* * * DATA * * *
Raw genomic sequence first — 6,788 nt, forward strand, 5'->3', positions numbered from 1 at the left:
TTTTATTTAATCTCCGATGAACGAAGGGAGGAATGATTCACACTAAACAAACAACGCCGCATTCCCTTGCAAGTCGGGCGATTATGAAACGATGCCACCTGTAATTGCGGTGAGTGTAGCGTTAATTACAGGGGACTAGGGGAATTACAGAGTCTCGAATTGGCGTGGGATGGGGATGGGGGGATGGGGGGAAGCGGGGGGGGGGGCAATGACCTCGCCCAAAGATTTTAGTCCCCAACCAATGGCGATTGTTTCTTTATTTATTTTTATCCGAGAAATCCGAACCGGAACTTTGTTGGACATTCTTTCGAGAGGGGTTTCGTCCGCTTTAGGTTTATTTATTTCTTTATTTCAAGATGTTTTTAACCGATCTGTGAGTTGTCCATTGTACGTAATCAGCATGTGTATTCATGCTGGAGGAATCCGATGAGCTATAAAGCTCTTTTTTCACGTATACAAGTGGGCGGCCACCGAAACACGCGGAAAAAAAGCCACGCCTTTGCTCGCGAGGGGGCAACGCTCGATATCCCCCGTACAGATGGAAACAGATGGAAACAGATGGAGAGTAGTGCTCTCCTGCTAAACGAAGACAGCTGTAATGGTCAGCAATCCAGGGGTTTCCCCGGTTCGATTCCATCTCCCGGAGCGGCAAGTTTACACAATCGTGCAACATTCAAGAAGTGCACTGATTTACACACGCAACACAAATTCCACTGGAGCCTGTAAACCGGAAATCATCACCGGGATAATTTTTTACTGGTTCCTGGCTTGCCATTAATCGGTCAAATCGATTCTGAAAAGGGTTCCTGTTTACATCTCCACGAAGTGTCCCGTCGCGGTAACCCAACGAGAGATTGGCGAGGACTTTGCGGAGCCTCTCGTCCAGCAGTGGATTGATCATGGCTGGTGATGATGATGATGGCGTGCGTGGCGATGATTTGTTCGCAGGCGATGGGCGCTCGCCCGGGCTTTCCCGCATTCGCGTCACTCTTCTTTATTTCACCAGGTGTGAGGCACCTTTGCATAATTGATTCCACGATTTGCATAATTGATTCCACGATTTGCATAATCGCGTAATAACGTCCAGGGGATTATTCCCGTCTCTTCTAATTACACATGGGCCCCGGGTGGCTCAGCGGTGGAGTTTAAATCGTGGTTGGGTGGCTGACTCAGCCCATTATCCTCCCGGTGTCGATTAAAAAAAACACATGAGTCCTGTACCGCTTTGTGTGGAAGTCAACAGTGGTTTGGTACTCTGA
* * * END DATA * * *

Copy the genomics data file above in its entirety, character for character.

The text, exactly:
Raw genomic sequence first — 6,788 nt, forward strand, 5'->3', positions numbered from 1 at the left:
TTTTATTTAATCTCCGATGAACGAAGGGAGGAATGATTCACACTAAACAAACAACGCCGCATTCCCTTGCAAGTCGGGCGATTATGAAACGATGCCACCTGTAATTGCGGTGAGTGTAGCGTTAATTACAGGGGACTAGGGGAATTACAGAGTCTCGAATTGGCGTGGGATGGGGATGGGGGGATGGGGGGAAGCGGGGGGGGGGGCAATGACCTCGCCCAAAGATTTTAGTCCCCAACCAATGGCGATTGTTTCTTTATTTATTTTTATCCGAGAAATCCGAACCGGAACTTTGTTGGACATTCTTTCGAGAGGGGTTTCGTCCGCTTTAGGTTTATTTATTTCTTTATTTCAAGATGTTTTTAACCGATCTGTGAGTTGTCCATTGTACGTAATCAGCATGTGTATTCATGCTGGAGGAATCCGATGAGCTATAAAGCTCTTTTTTCACGTATACAAGTGGGCGGCCACCGAAACACGCGGAAAAAAAGCCACGCCTTTGCTCGCGAGGGGGCAACGCTCGATATCCCCCGTACAGATGGAAACAGATGGAAACAGATGGAGAGTAGTGCTCTCCTGCTAAACGAAGACAGCTGTAATGGTCAGCAATCCAGGGGTTTCCCCGGTTCGATTCCATCTCCCGGAGCGGCAAGTTTACACAATCGTGCAACATTCAAGAAGTGCACTGATTTACACACGCAACACAAATTCCACTGGAGCCTGTAAACCGGAAATCATCACCGGGATAATTTTTTACTGGTTCCTGGCTTGCCATTAATCGGTCAAATCGATTCTGAAAAGGGTTCCTGTTTACATCTCCACGAAGTGTCCCGTCGCGGTAACCCAACGAGAGATTGGCGAGGACTTTGCGGAGCCTCTCGTCCAGCAGTGGATTGATCATGGCTGGTGATGATGATGATGGCGTGCGTGGCGATGATTTGTTCGCAGGCGATGGGCGCTCGCCCGGGCTTTCCCGCATTCGCGTCACTCTTCTTTATTTCACCAGGTGTGAGGCACCTTTGCATAATTGATTCCACGATTTGCATAATTGATTCCACGATTTGCATAATCGCGTAATAACGTCCAGGGGATTATTCCCGTCTCTTCTAATTACACATGGGCCCCGGGTGGCTCAGCGGTGGAGTTTAAATCGTGGTTGGGTGGCTGACTCAGCCCATTATCCTCCCGGTGTCGATTAAAAAAAACACATGAGTCCTGTACCGCTTTGTGTGGAAGTCAACAGTGGTTTGGTACTCTGA